Tropospheric planetary wave dynamics and mixture modeling: Two preferred regimes and a regime shift
Hannachi, A. (2007) Tropospheric planetary wave dynamics and mixture modeling: Two preferred regimes and a regime shift. Journal of the Atmospheric Sciences, 64 (10). pp. 3521-3541. ISSN 1520-0469
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To link to this article DOI: 10.1175/JAS4045.1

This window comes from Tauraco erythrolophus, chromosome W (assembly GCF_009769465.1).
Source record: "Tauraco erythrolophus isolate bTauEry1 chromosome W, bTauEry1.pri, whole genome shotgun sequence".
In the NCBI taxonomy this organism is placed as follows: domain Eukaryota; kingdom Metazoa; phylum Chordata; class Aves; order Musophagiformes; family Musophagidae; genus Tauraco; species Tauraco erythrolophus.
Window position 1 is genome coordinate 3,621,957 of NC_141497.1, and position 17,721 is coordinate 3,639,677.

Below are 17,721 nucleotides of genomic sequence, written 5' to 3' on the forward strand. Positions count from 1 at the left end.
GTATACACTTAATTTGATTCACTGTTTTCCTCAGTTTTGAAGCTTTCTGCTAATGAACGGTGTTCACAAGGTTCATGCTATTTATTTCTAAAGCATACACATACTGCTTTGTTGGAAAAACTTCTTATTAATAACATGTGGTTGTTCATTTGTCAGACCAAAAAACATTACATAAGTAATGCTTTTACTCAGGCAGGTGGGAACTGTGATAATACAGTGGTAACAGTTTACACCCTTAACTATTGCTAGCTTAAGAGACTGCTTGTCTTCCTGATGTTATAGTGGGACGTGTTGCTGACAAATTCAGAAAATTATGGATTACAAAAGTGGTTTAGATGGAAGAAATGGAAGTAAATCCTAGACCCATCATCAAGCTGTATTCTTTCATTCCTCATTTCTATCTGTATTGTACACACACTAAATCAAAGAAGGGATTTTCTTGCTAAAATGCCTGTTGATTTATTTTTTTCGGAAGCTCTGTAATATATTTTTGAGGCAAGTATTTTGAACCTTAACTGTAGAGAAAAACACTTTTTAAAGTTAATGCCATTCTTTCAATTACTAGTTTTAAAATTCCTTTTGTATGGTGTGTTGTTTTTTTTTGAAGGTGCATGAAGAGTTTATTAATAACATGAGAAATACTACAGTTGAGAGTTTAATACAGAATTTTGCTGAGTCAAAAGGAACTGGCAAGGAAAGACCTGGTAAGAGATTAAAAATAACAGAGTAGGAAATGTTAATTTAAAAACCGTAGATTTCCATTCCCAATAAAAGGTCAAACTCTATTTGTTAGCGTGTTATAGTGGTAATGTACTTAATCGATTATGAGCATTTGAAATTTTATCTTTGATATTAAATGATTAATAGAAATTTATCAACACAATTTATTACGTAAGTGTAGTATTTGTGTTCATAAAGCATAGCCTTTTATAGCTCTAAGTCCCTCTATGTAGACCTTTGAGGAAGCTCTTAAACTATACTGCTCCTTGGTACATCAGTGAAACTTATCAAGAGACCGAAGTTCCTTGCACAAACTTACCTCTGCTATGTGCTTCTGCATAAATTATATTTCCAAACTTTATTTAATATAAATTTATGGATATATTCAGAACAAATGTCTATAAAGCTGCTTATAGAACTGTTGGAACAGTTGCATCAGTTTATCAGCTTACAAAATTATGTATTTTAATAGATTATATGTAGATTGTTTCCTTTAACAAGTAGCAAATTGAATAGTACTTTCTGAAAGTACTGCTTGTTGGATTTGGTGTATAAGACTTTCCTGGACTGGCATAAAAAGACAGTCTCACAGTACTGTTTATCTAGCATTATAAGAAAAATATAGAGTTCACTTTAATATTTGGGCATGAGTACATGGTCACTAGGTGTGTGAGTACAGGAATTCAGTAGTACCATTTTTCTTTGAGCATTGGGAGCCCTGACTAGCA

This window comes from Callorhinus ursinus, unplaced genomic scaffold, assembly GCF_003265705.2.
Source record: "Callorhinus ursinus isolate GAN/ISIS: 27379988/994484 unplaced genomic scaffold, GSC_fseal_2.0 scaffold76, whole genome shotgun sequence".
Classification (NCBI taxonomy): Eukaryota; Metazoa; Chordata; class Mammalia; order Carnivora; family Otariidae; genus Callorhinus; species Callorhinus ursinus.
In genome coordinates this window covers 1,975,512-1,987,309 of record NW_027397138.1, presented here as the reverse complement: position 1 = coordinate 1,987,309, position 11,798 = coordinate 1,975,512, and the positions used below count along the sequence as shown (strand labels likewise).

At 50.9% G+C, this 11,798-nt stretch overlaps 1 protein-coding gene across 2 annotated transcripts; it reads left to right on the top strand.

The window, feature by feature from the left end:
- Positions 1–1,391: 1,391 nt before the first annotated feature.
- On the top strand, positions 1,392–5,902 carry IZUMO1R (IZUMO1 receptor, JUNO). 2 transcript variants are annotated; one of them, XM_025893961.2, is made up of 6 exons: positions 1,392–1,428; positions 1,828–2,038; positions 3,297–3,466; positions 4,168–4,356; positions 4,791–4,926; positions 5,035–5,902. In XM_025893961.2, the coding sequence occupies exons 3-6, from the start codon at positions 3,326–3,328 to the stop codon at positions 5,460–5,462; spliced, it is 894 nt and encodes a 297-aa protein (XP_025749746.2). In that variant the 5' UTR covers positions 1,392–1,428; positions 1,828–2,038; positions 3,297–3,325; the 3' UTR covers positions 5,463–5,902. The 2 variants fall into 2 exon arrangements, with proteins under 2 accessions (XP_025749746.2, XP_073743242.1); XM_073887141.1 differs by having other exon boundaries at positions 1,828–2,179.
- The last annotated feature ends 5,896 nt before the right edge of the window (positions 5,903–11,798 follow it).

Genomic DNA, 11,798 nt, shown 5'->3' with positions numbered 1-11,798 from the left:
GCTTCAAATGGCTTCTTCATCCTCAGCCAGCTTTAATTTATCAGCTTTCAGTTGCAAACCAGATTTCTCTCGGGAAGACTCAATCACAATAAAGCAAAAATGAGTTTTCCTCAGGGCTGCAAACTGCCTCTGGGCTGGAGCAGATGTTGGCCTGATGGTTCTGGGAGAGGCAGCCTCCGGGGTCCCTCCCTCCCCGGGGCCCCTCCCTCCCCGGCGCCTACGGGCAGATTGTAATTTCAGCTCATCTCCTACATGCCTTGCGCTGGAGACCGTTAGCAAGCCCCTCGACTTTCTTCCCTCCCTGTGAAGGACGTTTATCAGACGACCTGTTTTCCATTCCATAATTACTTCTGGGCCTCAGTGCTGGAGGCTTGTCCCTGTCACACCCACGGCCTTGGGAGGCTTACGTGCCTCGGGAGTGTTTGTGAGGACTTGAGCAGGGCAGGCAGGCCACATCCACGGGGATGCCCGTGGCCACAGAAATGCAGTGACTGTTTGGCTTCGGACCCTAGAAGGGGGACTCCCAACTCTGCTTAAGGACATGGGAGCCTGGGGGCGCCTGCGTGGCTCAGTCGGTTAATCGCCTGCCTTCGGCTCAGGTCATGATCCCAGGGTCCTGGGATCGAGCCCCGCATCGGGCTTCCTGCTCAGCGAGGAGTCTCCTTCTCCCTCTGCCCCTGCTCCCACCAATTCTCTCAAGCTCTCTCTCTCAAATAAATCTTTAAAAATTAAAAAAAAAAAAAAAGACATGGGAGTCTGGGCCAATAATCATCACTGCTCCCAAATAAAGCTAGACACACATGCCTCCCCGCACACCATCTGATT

Investigation of preferred structures of planetary wave dynamics is addressed using multivariate Gaussian mixture models. The number of components in the mixture is obtained using order statistics of the mixing proportions, hence avoiding previous difficulties related to sample sizes and independence issues. The method is first applied to a few low-order stochastic dynamical systems and data from a general circulation model. The method is next applied to winter daily 500-hPa heights from 1949 to 2003 over the Northern Hemisphere. A spatial clustering algorithm is first applied to the leading two principal components (PCs) and shows significant clustering. The clustering is particularly robust for the first half of the record and less for the second half. The mixture model is then used to identify the clusters. Two highly significant extratropical planetary-scale preferred structures are obtained within the first two to four EOF state space. The first pattern shows a Pacific-North American (PNA) pattern and a negative North Atlantic Oscillation (NAO), and the second pattern is nearly opposite to the first one. It is also observed that some subspaces show multivariate Gaussianity, compatible with linearity, whereas others show multivariate non-Gaussianity. The same analysis is also applied to two subperiods, before and after 1978, and shows a similar regime behavior, with a slight stronger support for the first subperiod. In addition a significant regime shift is also observed between the two periods as well as a change in the shape of the distribution. The patterns associated with the regime shifts reflect essentially a PNA pattern and an NAO pattern consistent with the observed global warming effect on climate and the observed shift in sea surface temperature around the mid-1970s.
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